Bitcoin Trading Website Goes DarkMt.Gox Taken Offline Abruptly; Virtual Currency Concerns Grow
Bitcoin-trading website Mt.Gox was taken offline abruptly as of late Monday, Feb. 24, and the news raises concerns about the viability of the online virtual currency.
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The Mt.Gox shutdown has caused the price of Bitcoin to drop 3 percent to $490, the lowest level since November, according to CNN.
Mt.Gox's tweets have been deleted, and CEO Mark Karpeles also resigned from the Bitcoin Foundation's board of directors on Sunday, CNN says.
A message on the Mt.Gox website reads: "In light of recent news reports and the potential repercussions on Mt.Gox's operations and the market, a decision was taken to close all transactions for the time being in order to protect the site and our users. We will be closely monitoring the situation and will react accordingly."
Karpeles offered cryptic information to Reuters, saying that an official statement would be released "soon-ish."
"We are currently at a turning point for the business," Karpeles said. "I can't tell much more for now as this also involves other parties."
Mt.Gox is one of the world's biggest Bitcoin exchanges, Reuters says.
The quick shutdown of the Bitcoin-trading site may be due to theft, news reports claim.
A document on the Internet alleging to be Mt.Gox's crisis plan says more than 744,000 Bitcoins were "missing due to malleability-related theft," Reuters reports. The document has not been verified.
Reports are also claiming the security leak at Mt.Gox could result in $375 million worth of Bitcoin missing, according to UK newspaper The Telegraph.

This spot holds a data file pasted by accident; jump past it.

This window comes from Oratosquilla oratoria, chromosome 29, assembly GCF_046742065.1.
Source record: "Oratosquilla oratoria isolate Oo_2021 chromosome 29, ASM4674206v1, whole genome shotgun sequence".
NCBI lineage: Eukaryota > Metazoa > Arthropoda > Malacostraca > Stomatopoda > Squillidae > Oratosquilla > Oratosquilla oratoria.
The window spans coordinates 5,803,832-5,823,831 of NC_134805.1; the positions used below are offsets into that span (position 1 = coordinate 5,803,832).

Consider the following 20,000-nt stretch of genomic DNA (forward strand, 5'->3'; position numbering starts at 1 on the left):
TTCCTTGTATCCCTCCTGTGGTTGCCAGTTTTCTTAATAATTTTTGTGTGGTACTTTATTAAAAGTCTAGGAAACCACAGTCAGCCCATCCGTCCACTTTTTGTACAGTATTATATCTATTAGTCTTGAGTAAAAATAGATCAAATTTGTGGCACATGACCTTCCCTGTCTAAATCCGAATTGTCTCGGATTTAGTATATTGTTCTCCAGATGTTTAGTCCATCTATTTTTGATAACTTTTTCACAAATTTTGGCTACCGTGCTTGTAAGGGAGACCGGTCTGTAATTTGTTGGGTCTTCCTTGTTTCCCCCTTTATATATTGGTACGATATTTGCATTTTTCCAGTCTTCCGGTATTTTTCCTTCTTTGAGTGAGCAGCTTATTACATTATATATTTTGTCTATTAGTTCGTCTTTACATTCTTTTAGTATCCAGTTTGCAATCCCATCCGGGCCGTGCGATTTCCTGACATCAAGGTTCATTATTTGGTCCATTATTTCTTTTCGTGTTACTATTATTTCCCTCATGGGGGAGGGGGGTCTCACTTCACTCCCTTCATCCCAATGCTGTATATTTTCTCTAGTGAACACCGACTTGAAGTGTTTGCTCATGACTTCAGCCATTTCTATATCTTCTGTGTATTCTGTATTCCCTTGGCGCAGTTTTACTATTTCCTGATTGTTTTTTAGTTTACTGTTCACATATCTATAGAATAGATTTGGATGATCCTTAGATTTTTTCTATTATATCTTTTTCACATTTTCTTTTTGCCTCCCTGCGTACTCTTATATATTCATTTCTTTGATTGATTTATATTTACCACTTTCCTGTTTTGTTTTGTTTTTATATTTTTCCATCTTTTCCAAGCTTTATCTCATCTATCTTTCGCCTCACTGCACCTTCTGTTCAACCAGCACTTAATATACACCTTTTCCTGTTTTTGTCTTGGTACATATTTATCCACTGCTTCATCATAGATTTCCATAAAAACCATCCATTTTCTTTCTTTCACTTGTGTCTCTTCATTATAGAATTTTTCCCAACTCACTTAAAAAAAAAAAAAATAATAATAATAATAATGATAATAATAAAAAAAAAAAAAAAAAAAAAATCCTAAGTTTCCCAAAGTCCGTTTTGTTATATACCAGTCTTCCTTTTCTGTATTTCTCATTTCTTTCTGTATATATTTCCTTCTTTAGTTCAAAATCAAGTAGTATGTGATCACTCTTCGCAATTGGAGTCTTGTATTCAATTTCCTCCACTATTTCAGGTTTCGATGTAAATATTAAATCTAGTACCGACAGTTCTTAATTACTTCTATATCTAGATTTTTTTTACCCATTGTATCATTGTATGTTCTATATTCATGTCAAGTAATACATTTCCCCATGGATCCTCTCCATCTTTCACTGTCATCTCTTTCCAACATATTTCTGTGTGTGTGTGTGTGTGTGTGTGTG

Two Schools of Thought
"There seem to be two schools of thought about what happened," says Alan Brill, senior managing director at Kroll Advisory Solutions, a security services firm. "First, there are those who say this is the death of Bitcoin and virtual currencies. The other is that this is the best thing that could have happened as it will force evolution into a more mature business model."
Brill says there's a growing recognition that virtual currency can be a credible form of international exchange. But what's essential, he says, is "an appropriate recognition of government's responsibility to regulate and the need for a level of transparency that provides anyone wishing to deal in virtual currency the ability to do the same kind of due diligence that they would for any investment or in selecting anyone with whom they do business."
Is Virtual Currency Secure?
The popularity and growth of virtual currency has led to security and privacy concerns. Fiserv's Mike Urban says U.S. banking institutions need to develop payments strategies to deal with virtual currencies, even if the security risks are not yet fully understood (see: How Secure is Virtual Currency?).
"This is a very new area, particularly around Bitcoin," says Urban, who serves as director of financial crime portfolio management for the core payments and banking services provider. "As unregulated as virtual currencies are, and as regulated as the financial institutions are, how will the regulators allow institutions to use virtual currencies?"
Urban says banking institutions first have to figure out how they want to accept virtual currencies and possibly integrate them into their offerings. And fluidity in value suggests that transactions involving virtual currencies will have to be settled like foreign-exchange transactions, he says - raising even more questions around money-laundering risks.